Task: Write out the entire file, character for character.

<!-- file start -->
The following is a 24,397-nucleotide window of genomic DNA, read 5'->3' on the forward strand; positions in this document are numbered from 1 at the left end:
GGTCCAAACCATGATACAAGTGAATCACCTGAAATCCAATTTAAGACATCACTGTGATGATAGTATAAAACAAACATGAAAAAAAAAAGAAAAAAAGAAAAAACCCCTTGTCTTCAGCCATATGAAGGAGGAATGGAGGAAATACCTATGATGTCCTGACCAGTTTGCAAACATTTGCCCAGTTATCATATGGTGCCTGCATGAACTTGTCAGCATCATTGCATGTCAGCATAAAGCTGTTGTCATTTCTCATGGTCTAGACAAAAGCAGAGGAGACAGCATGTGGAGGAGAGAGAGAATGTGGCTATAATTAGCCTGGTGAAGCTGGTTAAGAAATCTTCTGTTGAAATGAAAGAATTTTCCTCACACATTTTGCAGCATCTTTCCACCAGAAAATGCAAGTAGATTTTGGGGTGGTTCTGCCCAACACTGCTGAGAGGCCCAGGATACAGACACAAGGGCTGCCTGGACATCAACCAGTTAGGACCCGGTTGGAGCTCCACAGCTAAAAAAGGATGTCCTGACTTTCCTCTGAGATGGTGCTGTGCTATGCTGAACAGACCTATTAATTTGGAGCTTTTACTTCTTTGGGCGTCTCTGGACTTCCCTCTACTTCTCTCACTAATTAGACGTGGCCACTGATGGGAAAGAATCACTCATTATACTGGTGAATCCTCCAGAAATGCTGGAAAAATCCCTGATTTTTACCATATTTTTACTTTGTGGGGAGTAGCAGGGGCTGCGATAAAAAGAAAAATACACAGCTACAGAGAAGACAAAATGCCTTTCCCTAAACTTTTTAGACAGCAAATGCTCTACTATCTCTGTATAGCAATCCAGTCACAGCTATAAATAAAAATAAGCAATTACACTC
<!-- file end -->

The following is a 24,397-nucleotide window of genomic DNA, read 5'->3' on the forward strand; positions in this document are numbered from 1 at the left end:
GGTCCAAACCATGATACAAGTGAATCACCTGAAATCCAATTTAAGACATCACTGTGATGATAGTATAAAACAAACATGAAAAAAAAAAGAAAAAAAGAAAAAACCCCTTGTCTTCAGCCATATGAAGGAGGAATGGAGGAAATACCTATGATGTCCTGACCAGTTTGCAAACATTTGCCCAGTTATCATATGGTGCCTGCATGAACTTGTCAGCATCATTGCATGTCAGCATAAAGCTGTTGTCATTTCTCATGGTCTAGACAAAAGCAGAGGAGACAGCATGTGGAGGAGAGAGAGAATGTGGCTATAATTAGCCTGGTGAAGCTGGTTAAGAAATCTTCTGTTGAAATGAAAGAATTTTCCTCACACATTTTGCAGCATCTTTCCACCAGAAAATGCAAGTAGATTTTGGGGTGGTTCTGCCCAACACTGCTGAGAGGCCCAGGATACAGACACAAGGGCTGCCTGGACATCAACCAGTTAGGACCCGGTTGGAGCTCCACAGCTAAAAAAGGATGTCCTGACTTTCCTCTGAGATGGTGCTGTGCTATGCTGAACAGACCTATTAATTTGGAGCTTTTACTTCTTTGGGCGTCTCTGGACTTCCCTCTACTTCTCTCACTAATTAGACGTGGCCACTGATGGGAAAGAATCACTCATTATACTGGTGAATCCTCCAGAAATGCTGGAAAAATCCCTGATTTTTACCATATTTTTACTTTGTGGGGAGTAGCAGGGGCTGCGATAAAAAGAAAAATACACAGCTACAGAGAAGACAAAATGCCTTTCCCTAAACTTTTTAGACAGCAAATGCTCTACTATCTCTGTATAGCAATCCAGTCACAGCTATAAATAAAAATAAGCAATTACACTC